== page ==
At what temp do voltage regulators shut down?

Discussion in 'General Electronics Chat' started by daviddeakin, Jun 2, 2014.

  1. daviddeakin

    Thread Starter Active Member

    Aug 6, 2009
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    Most voltage regulator ICs have built-in thermal protection. But does anyone know at what junction temperature a device like the LM317 actually begins to shut down?

    The safe operating temperature is usually stated as 125°C, but my own measurements of heatsinks suggests the shutdown happens at a much higher junction temperature. Are there any semiconductor designers around here who can answer this?
     
  2. crutschow

    Expert

    Mar 14, 2008
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    According to this (page 4), the thermal design shutdown temperature is 150°C. So it would be advisable to not operate in the thermal shutdown mode for long periods if you want best reliability.
     
  3. #12

    Expert

    Nov 30, 2010
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    True. However, I did see a garage door safety beam (light) using a 78L05 chip in current limit mode. It seemed to be as hot as a match head! That is my opinion of bad design.
     
  4. alfacliff

    Well-Known Member

    Dec 13, 2013
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    and a few brands of coin op "crane" games with a 5 volt regulator with 35 volts on their input and a very small piece of circuit board for a heatsink. they fail quite regularly till corrected.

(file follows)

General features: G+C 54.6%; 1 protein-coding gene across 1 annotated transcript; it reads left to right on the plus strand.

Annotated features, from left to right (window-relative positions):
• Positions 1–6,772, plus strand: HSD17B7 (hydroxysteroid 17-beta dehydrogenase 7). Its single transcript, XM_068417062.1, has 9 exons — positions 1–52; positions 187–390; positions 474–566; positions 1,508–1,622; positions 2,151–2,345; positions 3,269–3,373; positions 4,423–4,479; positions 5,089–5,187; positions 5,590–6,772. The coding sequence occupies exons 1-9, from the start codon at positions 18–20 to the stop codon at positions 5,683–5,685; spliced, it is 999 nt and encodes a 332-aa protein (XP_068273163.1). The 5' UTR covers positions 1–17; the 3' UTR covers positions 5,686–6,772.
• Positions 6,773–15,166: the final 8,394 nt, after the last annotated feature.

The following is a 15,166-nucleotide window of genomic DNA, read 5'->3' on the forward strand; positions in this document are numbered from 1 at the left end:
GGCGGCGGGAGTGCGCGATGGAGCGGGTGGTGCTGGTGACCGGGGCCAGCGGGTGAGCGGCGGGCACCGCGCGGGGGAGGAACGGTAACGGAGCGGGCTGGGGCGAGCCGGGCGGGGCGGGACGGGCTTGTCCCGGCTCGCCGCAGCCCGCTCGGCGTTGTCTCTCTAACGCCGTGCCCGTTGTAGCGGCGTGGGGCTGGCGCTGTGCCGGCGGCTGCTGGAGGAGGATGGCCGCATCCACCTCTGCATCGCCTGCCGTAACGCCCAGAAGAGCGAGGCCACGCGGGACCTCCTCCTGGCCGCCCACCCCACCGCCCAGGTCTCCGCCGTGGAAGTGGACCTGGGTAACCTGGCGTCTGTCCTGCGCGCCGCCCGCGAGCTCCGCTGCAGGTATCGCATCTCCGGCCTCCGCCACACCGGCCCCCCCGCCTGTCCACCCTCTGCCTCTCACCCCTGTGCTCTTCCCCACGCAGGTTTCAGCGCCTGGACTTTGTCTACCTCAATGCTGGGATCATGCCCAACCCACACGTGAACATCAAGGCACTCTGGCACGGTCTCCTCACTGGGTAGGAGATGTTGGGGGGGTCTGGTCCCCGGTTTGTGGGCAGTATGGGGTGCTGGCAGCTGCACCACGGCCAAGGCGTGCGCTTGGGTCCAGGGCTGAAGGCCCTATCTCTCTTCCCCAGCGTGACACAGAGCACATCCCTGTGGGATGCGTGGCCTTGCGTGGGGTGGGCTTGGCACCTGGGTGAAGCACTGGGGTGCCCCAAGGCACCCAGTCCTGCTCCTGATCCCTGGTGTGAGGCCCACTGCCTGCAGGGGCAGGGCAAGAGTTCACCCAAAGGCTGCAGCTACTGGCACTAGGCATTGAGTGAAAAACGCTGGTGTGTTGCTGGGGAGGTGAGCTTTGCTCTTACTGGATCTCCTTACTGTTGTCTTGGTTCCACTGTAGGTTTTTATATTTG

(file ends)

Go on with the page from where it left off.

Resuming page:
5. crutschow

    Expert

    Mar 14, 2008
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    It would seem they are a number of professional designers out there who don't really understand thermal basics. :rolleyes:
     
  6. daviddeakin

    Thread Starter Active Member

    Aug 6, 2009
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    Thanks for the link.
    I allowed a 317T to go into shut down (no heatsink), which happened at 2.18W. The datasheet claimed a junction-to-air thermal resistance of 50°C/W, so I estimated the shut down happened at 50*2.18 + 25 = 134°C. Not out of the realm of plausibility.
     
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  7. #12

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    Nov 30, 2010
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    Some of them seem to think the high limit for die temperature is a perfectly valid operating condition. Very literal translation: You wrote that number in the datasheet, so I can use it for my design criteria!

    Or the engineer that read an LM317 would limit its current when the output is overloaded..so he thought the LM317 would limit the current in the (helper) pass transistor. That's when I learned that thermoplastic rectifier diodes make a crackling noise when they explode. :D
     
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